Saturday, 30 October 2010

Nicholas and Alexandra (1971)






Former TV director Franklin J. Schaffner had climbed to the top of the Hollywood pyramid helming galumphing great studio productions like Planet of the Apes (1968) and Patton (1970), by applying the lightest gilding of New Wave style to them, in creative zoom shots and expressive lensing, snappy rhythmic editing, and restrained use of sound overlaid upon discursive vision. Such effects imbued these projects with a cinematic sprightliness, whilst still conveying a lustrous scale inherent in their imagery, subjects, and budgets. Nicholas and Alexandra on the other hand saw Schaffner embracing what might be kindly called a new classicism, and produced a mammoth slice of imitation David Lean. Considering that this film was produced by Lean's prior collaborator by Sam Spiegel, it’s tempting to think of Nicholas and Alexandra as Spiegel’s attempted revenge on former collaborator Lean for making Doctor Zhivago for Carlo Ponti. Speigel and Schaffner approached a touchy but widely familiar subject, encompassing the fall of the Romanovs and the ride of Bolshevist Communism in Russia, into a blockbuster epic. The result represents a definite turning point for that genre of prestigious cinema, eternally admired or derided depending on one's cultural stripes: the historical epic. Nicholas and Alexandra is balanced halfway between the romanticised, pictorial rhapsodies of Lean, Wyler, Von Sternberg and others, and the more modern, domesticated historical portraiture found in the likes of Gandhi (1982), The Young Victoria (2009), or The Iron Lady (2011), films that focus squarely on individuals around whom history pivots in dryly realistic studies.



That’s a fancy way of saying that there’s a lot of talking in Nicholas and Alexandra, which, in spite of encompassing one of history’s great slaughters and most important revolutions, rests its focus squarely on its titular characters, whose political missteps are viewed as part and parcel with their psychological faults. Tsar Nicholas II (Michael Jayston) is beset by a fixated desire to live up to his father’s supposed power and quality in keeping Russia from enter the modern world, continually emphasised by his mother (Irene Worth). He and his wife, the German-born Alexandra (Janet Suzman), are in the first half of the film alternately shrill and neurotic, and then loving and appreciative. Their qualities as individuals and as a couple are distorted and submerged by their inadequacy as politicians and public persons. Nicholas’s eyes turn bright and glassy with fanatical yet peevish assertion when he’s trying to prove himself an effective ruler. Alexandra caves in immediately to hysteria whenever her son Alexei’s (Roderic Noble) congenital haemophilia rears its head: the collision of duty and care is particularly excruciating when both parents have to maintain a stoic façade whilst farewelling soldiers for the front lines of WW1, having just received word that Alexei’s having a potentially fatal attack.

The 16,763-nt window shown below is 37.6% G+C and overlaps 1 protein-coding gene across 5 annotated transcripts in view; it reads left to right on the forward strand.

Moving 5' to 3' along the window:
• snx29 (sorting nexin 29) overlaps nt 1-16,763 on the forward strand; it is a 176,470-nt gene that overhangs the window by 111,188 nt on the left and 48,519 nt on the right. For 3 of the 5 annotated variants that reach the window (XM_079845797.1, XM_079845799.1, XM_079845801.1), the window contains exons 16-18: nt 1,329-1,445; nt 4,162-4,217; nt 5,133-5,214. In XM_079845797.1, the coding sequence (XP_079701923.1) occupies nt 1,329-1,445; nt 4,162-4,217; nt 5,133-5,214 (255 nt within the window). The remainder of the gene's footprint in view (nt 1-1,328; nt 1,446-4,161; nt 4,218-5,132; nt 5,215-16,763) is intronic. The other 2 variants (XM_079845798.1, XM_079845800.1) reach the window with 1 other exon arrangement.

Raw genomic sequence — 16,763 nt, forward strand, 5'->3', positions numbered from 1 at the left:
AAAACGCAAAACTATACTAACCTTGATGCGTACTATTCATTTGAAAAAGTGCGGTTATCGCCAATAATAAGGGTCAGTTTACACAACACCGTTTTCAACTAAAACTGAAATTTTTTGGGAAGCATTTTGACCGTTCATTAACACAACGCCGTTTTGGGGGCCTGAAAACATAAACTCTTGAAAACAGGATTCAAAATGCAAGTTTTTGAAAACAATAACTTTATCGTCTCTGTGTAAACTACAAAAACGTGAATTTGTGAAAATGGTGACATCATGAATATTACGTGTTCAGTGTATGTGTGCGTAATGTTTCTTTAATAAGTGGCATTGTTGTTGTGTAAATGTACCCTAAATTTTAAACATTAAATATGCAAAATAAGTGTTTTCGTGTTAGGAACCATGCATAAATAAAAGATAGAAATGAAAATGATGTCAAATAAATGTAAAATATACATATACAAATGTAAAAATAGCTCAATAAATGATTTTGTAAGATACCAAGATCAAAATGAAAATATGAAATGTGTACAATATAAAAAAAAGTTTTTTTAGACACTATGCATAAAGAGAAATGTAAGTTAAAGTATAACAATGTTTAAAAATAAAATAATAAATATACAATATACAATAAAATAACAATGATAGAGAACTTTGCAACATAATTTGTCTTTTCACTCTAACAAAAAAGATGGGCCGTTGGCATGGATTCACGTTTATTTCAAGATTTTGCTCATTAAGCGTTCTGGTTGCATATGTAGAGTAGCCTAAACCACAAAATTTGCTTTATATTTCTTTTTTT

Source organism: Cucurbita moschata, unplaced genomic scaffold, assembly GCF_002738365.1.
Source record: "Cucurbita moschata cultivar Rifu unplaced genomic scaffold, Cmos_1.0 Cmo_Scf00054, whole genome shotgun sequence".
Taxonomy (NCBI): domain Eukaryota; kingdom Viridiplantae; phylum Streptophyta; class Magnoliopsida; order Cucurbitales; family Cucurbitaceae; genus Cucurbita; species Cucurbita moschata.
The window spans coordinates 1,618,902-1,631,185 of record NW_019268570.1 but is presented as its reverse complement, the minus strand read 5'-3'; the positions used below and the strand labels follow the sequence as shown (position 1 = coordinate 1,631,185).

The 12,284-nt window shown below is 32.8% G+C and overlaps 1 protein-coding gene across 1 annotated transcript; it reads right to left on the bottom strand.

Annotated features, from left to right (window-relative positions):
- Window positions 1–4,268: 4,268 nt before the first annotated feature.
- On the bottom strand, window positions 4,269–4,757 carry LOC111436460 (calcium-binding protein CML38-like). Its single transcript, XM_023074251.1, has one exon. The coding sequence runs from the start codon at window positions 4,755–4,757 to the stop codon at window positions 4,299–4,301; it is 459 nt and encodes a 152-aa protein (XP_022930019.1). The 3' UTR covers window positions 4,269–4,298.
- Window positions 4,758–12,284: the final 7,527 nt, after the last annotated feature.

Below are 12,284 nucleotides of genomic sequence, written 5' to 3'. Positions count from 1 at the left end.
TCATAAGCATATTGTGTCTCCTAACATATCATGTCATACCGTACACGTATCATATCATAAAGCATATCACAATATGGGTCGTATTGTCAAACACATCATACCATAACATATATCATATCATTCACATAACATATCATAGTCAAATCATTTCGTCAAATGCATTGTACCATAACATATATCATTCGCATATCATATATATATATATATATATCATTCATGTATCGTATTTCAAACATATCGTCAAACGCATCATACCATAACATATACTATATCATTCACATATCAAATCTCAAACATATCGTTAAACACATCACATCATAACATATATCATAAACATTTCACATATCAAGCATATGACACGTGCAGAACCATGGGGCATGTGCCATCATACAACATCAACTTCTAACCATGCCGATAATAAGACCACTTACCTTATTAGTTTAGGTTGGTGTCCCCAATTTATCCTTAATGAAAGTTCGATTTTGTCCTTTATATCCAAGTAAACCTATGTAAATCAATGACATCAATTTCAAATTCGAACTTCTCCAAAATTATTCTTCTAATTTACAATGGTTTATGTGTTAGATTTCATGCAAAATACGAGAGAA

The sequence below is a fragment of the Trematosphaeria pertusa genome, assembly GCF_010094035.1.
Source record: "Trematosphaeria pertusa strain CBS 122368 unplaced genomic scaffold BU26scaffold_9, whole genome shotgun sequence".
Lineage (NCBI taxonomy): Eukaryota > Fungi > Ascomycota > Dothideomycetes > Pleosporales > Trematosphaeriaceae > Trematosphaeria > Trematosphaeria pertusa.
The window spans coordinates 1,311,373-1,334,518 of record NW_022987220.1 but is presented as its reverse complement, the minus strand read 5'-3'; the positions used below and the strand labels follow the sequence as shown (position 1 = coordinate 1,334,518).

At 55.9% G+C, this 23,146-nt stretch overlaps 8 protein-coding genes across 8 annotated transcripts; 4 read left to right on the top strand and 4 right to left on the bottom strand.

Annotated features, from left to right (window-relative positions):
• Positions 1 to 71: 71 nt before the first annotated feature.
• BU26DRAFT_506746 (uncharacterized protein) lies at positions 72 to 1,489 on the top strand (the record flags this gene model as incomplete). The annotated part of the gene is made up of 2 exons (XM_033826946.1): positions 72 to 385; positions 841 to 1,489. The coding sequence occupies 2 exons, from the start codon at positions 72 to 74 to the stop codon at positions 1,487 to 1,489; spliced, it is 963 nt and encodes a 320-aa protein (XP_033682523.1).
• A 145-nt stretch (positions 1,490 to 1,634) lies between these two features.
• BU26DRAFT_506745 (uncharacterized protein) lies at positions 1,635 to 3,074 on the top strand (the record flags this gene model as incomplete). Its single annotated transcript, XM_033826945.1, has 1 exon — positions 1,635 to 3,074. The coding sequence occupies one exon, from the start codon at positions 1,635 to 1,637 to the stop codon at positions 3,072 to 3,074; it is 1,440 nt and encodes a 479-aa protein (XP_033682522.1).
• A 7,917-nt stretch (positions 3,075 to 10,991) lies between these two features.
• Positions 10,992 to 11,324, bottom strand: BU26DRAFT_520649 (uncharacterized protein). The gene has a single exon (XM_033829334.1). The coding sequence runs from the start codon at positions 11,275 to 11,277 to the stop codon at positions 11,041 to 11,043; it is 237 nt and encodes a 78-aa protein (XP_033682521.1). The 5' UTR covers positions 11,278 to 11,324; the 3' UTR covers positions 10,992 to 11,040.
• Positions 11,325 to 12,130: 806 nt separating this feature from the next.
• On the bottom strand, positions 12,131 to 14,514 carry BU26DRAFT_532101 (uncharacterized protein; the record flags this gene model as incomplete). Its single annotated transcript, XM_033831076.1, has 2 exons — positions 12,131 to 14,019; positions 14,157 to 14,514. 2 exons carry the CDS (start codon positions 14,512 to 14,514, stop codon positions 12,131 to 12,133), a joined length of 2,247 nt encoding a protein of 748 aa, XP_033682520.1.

Nicholas and Alexandra does render its title duo sympathetic, but James Goldman’s script is keenest in noting the way their personal qualities translate into bad government. Where the ferocity of the royal family’s individual members in Goldman’s The Lion in Winter (1968) made for ugly relationships and robust empire-building, here the essential lack of imagination, flexibility, cunning, and wisdom conspire to render Nicholas and Alexandra as living jokes, finally caged alive by the remnants of their grandeur on a series of ever-shrinking stages. The scene of Nicholas’s return to his wife, after being forcibly dethroned in the February Revolution, is a splendid piece of pathetic acting from Jayston and a grimly unique kind of climax, where this potentate is reduced to sobbing like a little boy afraid of a maternal slapping. Here all the unfairness of arbitrary hereditary rule, both to ruler and the ruled, seems to fall like a weight on his body. It’s only later, when he’s been divested of all power, that Nicholas comes into his own as a noble friend to those loyal to him, and a skilled diplomat, and finally as a kind of accidental poet.

This intelligible character portrait of the titular duo anchors a film that’s uncertain what approach to take in portraying a fraught historical epoch. Nicholas and Alexandra belongs to a run of wayward epics of its era that fragmented under the pressure of tackling too large a subject, and trying to sell serious historiography in bestseller terms. In spite of the scope of production, most of the film is flatly conversational, even stagy, and there’s no conceptual nimbleness to the drama. Early on, Schaffner and Goldman set up a potentially fruitful dialectic structure in which scenes of the current Tsar are juxtaposed with portrayals of the Bolsheviks – Lenin (Michael Bryant), Trotsky (Brian Cox), Stalin (James Hazeldine), Mme Krupskaya (Vivian Pickles) – whose initial, low-rent revolutionary plans seem doomed to subsist in smelly little boarding houses and ill-attended meetings. There’s a dash of humour in Stalin pathetically intoucing himself to Lenin and apologising for not being able to vote for him in a committee election, and pathos in Lenin’s prickly relationship with Krupskaya, whom he patronises but also confesses his anxiety over his wasted potential to. Unfortunately, this counterpointing is undeveloped. The film later on settles for blandly iconic Soviet propaganda images of Lenin arriving in Moscow and giving victory speeches. Even less successful, although nobly attempted, are attempts at a broader social portraiture, with vignettes of factory worker Petya (John Shrapnel) and his wife Sonya (Diana Quick) following priest Gapon (Julian Glover) in a march on the Tsar’s palace in the heady climate of 1905, only to be cut down in a volley by overzealous soldiers. Swiftly glimpsed portrayals of factory squalor suggest less the grind of oppressive poverty than the clueless perspective of a Hollywood approximation of it, dirty people doing dirty, unspecific tasks.